“So much time and so little to do. Wait a minute. Strike that. Reverse it.” [Willy Wonka]

In recent discussions about the slow uptake of shared decision-making (SDM), one controversy has been the extent to which time is a barrier (see Box 1 for key elements that characterize SDM). Clinicians consistently emphasize that time is the most important barrier to implementing SDM.1,2,3 Many SDM advocates remain skeptical, citing that better SDM does not, in fact, appreciably increase visit length.4, 5 Some even maintain that lack of time for SDM is a myth.5, 6 Although we agree that any change in practice can summon a perceived “lack of time” that has more to do with priorities than insufficient time, we insist that time-constraints are quite real in the primary care context.7, 8 Moreover, even though some desire a low threshold for advocating for detailed SDM, it is undeniable that detailed SDM for all substantive medical decisions in primary care is not realistic.9,10,11,12

Box 1 Elements that characterize shared decision-making (SDM)44

•Physician and patient both actively share information

•The physician actively explores the patient’s values and preferences

•The physician assists the patient in selecting the best option through supportive conversation

•The physician is guided by the patient’s preferences both in how much information to share and how much to involve the patient in the decision process

•The physician ultimately respects the patient’s right to make the decision

For non-major decisions in primary care, PCPs typically have just 1–2 min for SDM.8 Finding that visit lengths do not change much with vs. without SDM is not, in fact, reassuring. Primary care providers (PCPs) are adept at juggling multiple issues while keeping visit length constant.8 Spending more time on SDM for one topic can be compensated for by shortening time for other topics. As a result, asking PCPs to add detailed SDM (i.e., any form of SDM that averages more than 2–3 min to complete) will typically crowd out other care.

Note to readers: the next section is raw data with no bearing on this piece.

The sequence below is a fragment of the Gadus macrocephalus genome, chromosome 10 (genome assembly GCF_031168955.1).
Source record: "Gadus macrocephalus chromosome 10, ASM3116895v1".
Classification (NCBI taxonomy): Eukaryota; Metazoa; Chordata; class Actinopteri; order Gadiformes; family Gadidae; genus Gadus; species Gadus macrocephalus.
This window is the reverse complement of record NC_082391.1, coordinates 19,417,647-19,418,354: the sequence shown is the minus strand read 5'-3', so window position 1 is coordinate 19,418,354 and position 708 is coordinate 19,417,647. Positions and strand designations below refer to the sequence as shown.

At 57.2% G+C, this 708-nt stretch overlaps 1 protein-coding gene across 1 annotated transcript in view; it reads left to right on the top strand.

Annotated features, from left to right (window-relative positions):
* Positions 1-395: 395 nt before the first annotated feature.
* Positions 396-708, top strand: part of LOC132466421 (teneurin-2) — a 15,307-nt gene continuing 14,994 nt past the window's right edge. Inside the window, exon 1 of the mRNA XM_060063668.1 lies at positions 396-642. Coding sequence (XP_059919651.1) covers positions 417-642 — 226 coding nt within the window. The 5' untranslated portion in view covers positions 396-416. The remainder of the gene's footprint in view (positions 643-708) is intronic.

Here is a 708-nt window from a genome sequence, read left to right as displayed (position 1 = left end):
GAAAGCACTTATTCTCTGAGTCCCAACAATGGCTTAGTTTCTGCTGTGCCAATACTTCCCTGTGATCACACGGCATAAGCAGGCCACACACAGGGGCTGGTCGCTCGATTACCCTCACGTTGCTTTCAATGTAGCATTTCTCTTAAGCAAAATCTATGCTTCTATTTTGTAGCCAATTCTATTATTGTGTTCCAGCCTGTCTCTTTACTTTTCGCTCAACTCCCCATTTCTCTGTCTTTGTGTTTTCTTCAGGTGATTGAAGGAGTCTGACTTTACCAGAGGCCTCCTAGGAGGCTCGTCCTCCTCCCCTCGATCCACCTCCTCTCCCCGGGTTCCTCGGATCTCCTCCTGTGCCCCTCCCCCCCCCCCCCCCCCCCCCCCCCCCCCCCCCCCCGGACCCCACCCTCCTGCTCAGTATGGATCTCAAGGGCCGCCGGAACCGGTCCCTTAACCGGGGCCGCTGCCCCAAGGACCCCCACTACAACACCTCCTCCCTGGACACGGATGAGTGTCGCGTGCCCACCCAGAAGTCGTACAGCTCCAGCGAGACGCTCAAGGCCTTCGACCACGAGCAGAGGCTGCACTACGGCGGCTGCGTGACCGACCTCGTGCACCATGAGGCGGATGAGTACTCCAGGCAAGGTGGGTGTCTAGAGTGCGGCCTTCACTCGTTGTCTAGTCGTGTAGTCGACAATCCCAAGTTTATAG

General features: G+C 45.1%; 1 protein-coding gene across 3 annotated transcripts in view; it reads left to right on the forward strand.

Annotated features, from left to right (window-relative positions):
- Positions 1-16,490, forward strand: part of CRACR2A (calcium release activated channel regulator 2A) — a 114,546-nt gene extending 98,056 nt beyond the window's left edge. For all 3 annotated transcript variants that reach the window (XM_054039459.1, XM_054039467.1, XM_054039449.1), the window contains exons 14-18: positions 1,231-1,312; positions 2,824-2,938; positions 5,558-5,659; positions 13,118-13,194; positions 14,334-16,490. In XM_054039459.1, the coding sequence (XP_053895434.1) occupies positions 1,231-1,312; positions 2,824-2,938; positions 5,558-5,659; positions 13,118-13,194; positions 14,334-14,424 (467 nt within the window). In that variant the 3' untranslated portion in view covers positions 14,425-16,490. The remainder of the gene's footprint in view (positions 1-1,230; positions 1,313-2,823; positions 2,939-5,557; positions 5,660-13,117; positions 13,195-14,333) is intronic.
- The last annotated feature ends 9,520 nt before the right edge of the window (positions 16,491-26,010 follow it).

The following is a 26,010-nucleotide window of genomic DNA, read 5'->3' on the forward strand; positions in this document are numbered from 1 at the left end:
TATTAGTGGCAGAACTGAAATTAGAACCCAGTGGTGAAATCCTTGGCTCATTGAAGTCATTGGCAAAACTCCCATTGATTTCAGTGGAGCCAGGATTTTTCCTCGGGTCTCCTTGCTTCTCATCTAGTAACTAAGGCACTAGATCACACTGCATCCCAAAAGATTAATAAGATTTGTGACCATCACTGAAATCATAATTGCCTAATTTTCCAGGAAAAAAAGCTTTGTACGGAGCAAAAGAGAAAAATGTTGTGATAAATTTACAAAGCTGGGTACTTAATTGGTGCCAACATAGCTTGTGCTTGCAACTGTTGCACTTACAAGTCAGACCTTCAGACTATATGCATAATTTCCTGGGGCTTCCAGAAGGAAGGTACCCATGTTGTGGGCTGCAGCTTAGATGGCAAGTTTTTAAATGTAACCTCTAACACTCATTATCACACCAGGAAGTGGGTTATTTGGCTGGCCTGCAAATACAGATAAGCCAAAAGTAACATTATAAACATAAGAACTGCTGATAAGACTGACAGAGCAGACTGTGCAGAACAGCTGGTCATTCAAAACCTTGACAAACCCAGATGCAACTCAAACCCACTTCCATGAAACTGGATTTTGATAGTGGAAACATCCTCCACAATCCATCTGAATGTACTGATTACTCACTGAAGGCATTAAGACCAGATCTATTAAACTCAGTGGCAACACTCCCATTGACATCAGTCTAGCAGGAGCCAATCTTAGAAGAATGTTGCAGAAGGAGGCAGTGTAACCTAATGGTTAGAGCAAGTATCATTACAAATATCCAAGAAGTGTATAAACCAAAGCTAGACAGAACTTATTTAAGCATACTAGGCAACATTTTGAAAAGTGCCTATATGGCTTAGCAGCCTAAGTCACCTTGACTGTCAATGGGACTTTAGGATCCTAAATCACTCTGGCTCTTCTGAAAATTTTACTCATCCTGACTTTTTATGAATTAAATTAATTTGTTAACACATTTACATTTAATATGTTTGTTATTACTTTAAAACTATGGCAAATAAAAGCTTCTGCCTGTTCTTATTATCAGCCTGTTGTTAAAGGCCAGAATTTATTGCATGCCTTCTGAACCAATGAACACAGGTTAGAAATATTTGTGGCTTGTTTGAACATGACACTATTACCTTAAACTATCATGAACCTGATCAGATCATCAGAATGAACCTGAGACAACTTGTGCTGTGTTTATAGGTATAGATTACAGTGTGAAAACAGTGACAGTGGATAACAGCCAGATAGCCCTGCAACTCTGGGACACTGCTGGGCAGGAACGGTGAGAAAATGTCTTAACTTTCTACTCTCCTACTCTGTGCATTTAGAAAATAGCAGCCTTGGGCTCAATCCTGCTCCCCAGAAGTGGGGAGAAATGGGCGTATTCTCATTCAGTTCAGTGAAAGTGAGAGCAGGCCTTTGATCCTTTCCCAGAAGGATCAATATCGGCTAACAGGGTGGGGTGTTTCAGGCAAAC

Thus, it is urgent that we consider alternative approaches to delivering more patient-centered care in different clinical contexts. In this perspective, we first review the strong evidentiary base indicating a need, in the primary care context, for an SDM approach that takes less time than current more detailed SDM models. Then, we offer for discussion and refinement a compromise proposal (everyday SDM) for PCPs who value the goals of SDM but find they are not engaging in SDM because of limited time.


Because of the nature and volume of decisions in primary care, the argument for brief SDM is particularly strong. Early SDM models were developed in the context of high-stakes decisions like major surgery or starting chemotherapy.13, 14 However, most decisions in primary care are not high-stakes like a decision about major surgery. Yet, neither are they trivial. Consider screening for cancers (breast, prostate, cervical, colon, lung, ovarian, etc.): great examples of the type of substantive, intermediate-stakes decisions (neither major nor trivial) that PCPs often face. They have substantive risk/benefit tradeoffs and arise multiple times every day. Further, consider all the substantive decisions surrounding cardiovascular prevention (statins, aspirin, and blood pressure medications: when to start them and which one(s) and at what dose; when to follow-up; when to increase dosing; or when to stop them completely). The list goes on (see supplement for more examples). Substantive, intermediate-stakes decisions in primary care are overwhelmingly numerous and lead to real-time limits en masse. In a recent work, we found that, for a US-representative panel of patients, no PCPs could come close to carrying out detailed SDM for a limited set of highly recommended preventive services, even if they worked long hours and carried a small patient panel.7, 15